The Norman Transcript
NORMAN — Dear Dr. Fox: I’m worried about our 17-year-old orange female tabby cat, Gabrielle. She’s always been in good health, but over the last few years, she’s lost four or five pounds, down from 13.
And most worrisome, she’s started throwing up just about every night. Her episodes are preceded by cries of pain — little whimpers and, once in a while, a loud cry. Then her whole body will convulse and she’ll throw up brown water.
During the day, she seems to be fine, eating normally and relaxing out in the sun or resting. But these bouts of vomiting are very distressing, especially since she’s started sleeping in my bedroom, waking me up with her cries.
— R.C., Annapolis, Minn.
Dear R.C.: I appreciate your writing to me, but, like other readers who write about their animals who are clearly suffering and in declining health, your animal companion should be examined and treated by a veterinarian without further delay.
Your old cat could be diabetic or have deteriorating kidney function and thyroid disease; she could have a fur ball in her stomach or even cancer.
Diagnosis and appropriate treatment or palliative care is called for, and you know that you owe old Gabrielle no less. A vet who does home visits might be best for a start if she is not a good traveler.
Dear Dr. Fox: I have a male cat that I picked up off the sidewalk with his sister three years ago when they were about four weeks old. I took them to the vet for exams and got rid of their fleas. They were healthy kittens.
When they were about 4 months old, I took them to a vet-recommended cat rescue organization that would spay/neuter them for less money. The organization seemed OK, so I left them there. Mistakenly thinking they were both females, I named them Sue and Ellen.
When I picked them up that afternoon, they said they couldn’t find Sue’s ovaries, and to bring her back when she was in heat. I later took them to a vet at PetSmart for their shots. The vet said, “Why did you name him Sue?” Well, that explained the lack of ovaries. I had him neutered and renamed him Sueler.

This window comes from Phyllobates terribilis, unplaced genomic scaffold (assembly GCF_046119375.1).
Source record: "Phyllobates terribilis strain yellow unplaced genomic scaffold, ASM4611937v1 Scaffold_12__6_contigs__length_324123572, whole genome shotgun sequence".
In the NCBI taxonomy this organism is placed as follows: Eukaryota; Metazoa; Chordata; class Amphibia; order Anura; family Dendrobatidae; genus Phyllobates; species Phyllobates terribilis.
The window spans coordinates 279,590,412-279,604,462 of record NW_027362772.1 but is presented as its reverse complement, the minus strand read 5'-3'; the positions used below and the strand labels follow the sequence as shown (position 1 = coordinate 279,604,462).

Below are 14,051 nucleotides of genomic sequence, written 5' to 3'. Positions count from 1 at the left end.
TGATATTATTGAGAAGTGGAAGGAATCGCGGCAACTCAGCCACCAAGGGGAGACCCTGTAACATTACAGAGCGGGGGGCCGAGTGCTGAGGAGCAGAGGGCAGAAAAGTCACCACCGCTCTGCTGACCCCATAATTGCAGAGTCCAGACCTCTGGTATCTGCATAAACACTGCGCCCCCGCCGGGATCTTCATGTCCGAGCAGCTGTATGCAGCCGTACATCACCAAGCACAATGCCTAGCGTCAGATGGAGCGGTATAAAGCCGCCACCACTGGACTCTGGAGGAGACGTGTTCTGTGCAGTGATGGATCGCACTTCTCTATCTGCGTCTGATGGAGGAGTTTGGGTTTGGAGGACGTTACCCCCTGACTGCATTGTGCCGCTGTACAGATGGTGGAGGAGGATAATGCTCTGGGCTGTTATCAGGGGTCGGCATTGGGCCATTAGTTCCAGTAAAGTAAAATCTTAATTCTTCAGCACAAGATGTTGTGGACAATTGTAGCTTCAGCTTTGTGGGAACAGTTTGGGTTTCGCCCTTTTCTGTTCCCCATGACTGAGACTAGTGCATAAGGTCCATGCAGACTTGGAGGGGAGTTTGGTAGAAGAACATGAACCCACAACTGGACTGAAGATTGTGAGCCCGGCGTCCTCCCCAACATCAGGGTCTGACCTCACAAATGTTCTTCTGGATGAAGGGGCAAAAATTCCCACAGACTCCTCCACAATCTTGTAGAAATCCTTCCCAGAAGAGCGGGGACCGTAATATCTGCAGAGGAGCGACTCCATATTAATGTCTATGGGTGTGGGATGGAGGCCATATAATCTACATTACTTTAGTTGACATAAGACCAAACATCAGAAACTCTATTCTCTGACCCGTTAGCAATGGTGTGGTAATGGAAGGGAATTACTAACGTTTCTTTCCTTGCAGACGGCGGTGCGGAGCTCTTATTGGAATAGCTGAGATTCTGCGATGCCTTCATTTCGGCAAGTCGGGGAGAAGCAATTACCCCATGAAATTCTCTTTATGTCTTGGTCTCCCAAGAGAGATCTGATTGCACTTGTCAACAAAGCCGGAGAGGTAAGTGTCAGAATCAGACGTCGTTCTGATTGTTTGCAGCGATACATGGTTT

Sueler is very fat, no matter what I feed him — Natural Balance Fat Cats dry food or Fancy Feast that has fewer calories. I have tried other expensive food recommended by a vet, but the cats won’t eat it.
Sueler is not very active and keeps getting fatter. His idea of being outside is to be in the garage and watch whatever is happening outside. If a leaf blows his way, he is frightened. It is so different with Ellen; she runs, plays and enjoys life.
What can I do for Sueler that doesn’t involve an expensive vet visit? I took him to the vet services at PetSmart for an exam that cost more than $200, but I would have needed to spend a lot more for blood work to indicate why he is so overweight.
I feel the vet that searched for Sueler’s “ovaries” might be the initial cause for his intestines not assimilating food correctly, but I am just assuming.
There is one more thing worth noting: Sueler keeps licking his fat belly to where it is raw and irritated. Anything I could use as a salve/ointment says “Do not ingest,” so I don’t dare try them.
Can you help?
— A.W.J., Naples, Fla.
Dear A.W.J.: A PetSmart-based veterinarian charging $200 just to examine your cat is exorbitant. You should file a complaint with your local Better Business Bureau.
As for a veterinarian taking the word of the cat owner that both young cats were female and not checking himself to be certain — this is not an uncommon, one-time mistake. I doubt this has anything to do with Sueler’s metabolic weight issue.
Neutering a cat at an early age, along with a high-grain diet, could have derailed his metabolism. This might get back on track with a grain- and soy-free, high-protein diet with some fish oils or free-range beef to provide essential fatty acids.
Feeding him four to six very small meals a day may also help, as will getting him off a high-fiber, weight-loss diet food that can mean constant hunger and malnutrition.
Send all mail to email@example.com or to Dr. Michael Fox in care of Universal Uclick, 1130 Walnut St., Kansas City, MO 64106. Visit Dr. Fox’s website at DrFoxVet.com.